The First of the Few (US title Spitfire) is a 1942 British black-and-white biographical film produced and directed by Leslie Howard, who stars as R. J. Mitchell, the designer of the Supermarine Spitfire fighter aircraft.
David Niven co-stars as a Royal Air Force officer and test pilot, a composite character that represents the pilots who flew Mitchell’s seaplanes and tested the Spitfire.
The film depicts Mitchell’s strong work ethic in designing the Spitfire and his death.
The film’s title alludes to Winston Churchill’s speech describing Battle of Britain aircrew, subsequently known as the Few: “Never was so much owed by so many to so few”.
Newsreel sets the scene for summer 1940, showing Nazi advances in Europe with Britain facing invasion and aerial attacks on the island increasing. On 15 September 1940, during the Battle of Britain, RAF Squadron Leader Geoffrey Crisp (David Niven), the station commander of a Spitfire squadron, recounts the story of how his friend, R. J. Mitchell (Leslie Howard) designed the Spitfire fighter. His pilots listen as Crisp begins with the 1922 Schneider Trophy competition, where Mitchell began his most important work, designing high speed aircraft. While watching seagulls with his binoculars, he envisages a new shape for aircraft in the future. Crisp, an ex-First World War pilot seeking work, captivates Mitchell with his enthusiasm and the designer promises to hire him as test pilot should his design ever go into production. Facing opposition from official sources, Mitchell succeeds in creating a series of highly successful seaplane racers, eventually winning the Schneider Trophy outright for Great Britain.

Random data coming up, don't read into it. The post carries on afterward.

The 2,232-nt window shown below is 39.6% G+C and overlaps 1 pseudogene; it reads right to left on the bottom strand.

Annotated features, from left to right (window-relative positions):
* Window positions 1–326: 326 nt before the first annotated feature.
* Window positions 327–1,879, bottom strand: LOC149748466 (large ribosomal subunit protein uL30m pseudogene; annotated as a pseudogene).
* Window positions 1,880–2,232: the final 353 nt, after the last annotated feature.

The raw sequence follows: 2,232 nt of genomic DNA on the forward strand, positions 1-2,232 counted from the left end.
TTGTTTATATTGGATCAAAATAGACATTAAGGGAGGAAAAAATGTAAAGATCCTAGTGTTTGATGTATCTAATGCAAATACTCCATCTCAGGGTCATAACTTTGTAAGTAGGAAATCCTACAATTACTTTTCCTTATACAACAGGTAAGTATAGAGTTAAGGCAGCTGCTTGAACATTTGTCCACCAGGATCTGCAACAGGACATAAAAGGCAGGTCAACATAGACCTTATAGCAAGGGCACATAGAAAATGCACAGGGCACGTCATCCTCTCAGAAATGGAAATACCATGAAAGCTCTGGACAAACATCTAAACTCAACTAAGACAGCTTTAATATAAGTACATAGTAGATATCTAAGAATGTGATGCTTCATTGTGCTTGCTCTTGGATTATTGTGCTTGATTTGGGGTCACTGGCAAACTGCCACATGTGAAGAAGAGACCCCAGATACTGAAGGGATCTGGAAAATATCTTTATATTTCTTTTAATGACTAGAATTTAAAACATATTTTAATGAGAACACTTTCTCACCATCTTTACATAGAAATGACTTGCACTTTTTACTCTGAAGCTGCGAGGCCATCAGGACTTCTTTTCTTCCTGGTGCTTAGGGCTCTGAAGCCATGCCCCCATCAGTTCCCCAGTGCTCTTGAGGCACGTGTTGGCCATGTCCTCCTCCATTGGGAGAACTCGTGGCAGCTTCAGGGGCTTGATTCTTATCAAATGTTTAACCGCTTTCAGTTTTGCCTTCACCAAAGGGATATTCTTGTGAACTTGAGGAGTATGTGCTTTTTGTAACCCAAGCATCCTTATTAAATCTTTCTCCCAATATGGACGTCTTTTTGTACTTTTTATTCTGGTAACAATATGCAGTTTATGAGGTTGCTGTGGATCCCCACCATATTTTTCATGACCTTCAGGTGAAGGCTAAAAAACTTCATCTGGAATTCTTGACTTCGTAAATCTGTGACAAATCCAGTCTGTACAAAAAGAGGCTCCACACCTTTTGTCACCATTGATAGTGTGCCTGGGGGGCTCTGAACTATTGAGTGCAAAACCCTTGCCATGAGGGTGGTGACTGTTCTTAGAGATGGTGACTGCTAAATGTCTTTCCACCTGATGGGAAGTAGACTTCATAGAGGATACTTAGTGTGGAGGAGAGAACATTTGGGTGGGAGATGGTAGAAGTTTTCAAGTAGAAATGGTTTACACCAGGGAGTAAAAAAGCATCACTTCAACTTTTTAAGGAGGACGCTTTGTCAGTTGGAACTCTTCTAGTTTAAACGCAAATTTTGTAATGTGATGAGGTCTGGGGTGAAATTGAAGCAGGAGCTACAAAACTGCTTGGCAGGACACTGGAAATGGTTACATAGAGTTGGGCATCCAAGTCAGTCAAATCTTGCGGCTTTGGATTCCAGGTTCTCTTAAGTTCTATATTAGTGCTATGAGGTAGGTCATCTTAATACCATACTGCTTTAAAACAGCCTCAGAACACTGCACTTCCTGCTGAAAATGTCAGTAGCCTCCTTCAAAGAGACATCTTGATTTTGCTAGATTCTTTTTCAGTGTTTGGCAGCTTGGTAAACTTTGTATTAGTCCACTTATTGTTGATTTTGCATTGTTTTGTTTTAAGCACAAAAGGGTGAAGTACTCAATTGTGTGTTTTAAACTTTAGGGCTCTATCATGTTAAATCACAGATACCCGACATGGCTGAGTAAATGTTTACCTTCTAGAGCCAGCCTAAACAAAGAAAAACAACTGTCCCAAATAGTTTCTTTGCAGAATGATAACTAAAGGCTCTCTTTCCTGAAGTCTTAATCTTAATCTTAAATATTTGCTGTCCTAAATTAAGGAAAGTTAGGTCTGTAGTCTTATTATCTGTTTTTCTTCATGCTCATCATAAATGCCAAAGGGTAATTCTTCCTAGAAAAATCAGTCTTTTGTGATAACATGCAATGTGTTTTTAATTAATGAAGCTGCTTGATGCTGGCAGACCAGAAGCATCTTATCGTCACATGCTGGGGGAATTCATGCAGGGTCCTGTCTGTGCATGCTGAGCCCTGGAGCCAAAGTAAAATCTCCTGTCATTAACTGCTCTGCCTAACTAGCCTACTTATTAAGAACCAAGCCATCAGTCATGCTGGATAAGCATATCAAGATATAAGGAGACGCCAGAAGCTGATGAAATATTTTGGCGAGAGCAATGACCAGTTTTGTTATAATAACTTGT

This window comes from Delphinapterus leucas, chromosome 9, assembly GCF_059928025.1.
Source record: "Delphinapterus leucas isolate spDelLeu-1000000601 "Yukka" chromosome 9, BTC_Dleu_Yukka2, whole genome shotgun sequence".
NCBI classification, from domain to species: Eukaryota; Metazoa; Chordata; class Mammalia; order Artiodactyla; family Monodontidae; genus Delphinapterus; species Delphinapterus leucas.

After a visit to Germany in the 1930’s and a chance meeting with leading German aircraft designer Willy Messerschmitt and after hearing talk of German Re-Armament Mitchell resolves to build the fastest and deadliest fighter aircraft. Convincing Henry Royce of Rolls-Royce that a new engine, eventually to become the famous Rolls-Royce Merlin, is needed, Mitchell gets the powerplant he requires. Faced by the devastating news that he has only one year to live and battling against failing health, Mitchell dies just after hearing word that the government has ordered the Spitfire into production. Crisp ends his account when the squadron is scrambled to counter a German attack: the fight sees the Germans beaten, with the Luftwaffe losing more planes than the British. In the end, Crisp is happy over the victory and looks to the heavens to Mitchell, voicing a thanks to Mitchell for creating the Spitfire.
- Leslie Howard … R.J. Mitchell.
- David Niven David Niven … Geoffrey Crisp.
- Rosamund John Rosamund John … Diana Mitchell.
- Roland Culver Roland Culver … Commander Bride.
- Anne Firth Anne Firth … Miss Harper.
- David Horne David Horne … Mr. Higgins.
- J.H. Roberts J.H. Roberts … Sir Robert McLean.
- Derrick De Marney Derrick De Marney … Squadron Leader Jefferson.
- Rosalyn Boulter Rosalyn Boulter … Mabel Lovesay.
- Herbert Cameron Herbert Cameron … MacPherson.
- Toni Edgar-Bruce Toni Edgar-Bruce … Lady Houston (as Toni Edgar Bruce).
- Gordon McLeod Gordon McLeod … Major Buchan.
- George Skillan George Skillan … Mr. Royce.
- Erik Freund Erik Freund … Messerschmitt.
- Fritz Wendhausen Fritz Wendhausen … Von Straben (as F.R. Wendhausen).
- John Chandos John Chandos … Krantz.
- Victor Beaumont Victor Beaumont … Von Crantz.
- Suzanne Clair Suzanne Clair … Madeleine.
- Filippo Del Giudice Filippo Del Giudice … Bertorelli.
- Brefni O’Rorke Brefni O’Rorke … The Specialist.
- Gerry Wilmot Gerry Wilmot … Radio Announcer.
- Jack Peach Jack Peach … Radio Announcer.
- Leslie Howard’s portrayal of Mitchell has a special significance since Howard was killed when the Lisbon-to-London civilian airliner in which he was travelling was shot down by the Luftwaffe on 01 June 1943.
- His death occurred only days before The First of the Few was released in the United States on 12 June 1943, under the alternative title of Spitfire.
Production & Filming Details
- Director(s): Leslie Howard.
- Producer(s): Leslie Howard, George King, and John Stafford.
- Writer(s): Henry C. James, Katherine Strueby, Miles Malleson, and Anatole de Grunwald.
- Music: William Walton.
- Cinematography: Georges Perinal.
- Editor(s): Douglas Myers.
- Production: British Aviation Pictures.
- Distributor(s): General Film Distributors (UK) and RKO Radio Pictures (US).
- Release Date: 14 September 1942.
- Running Time: 90 minutes.
- Country: UK.
- Language: English.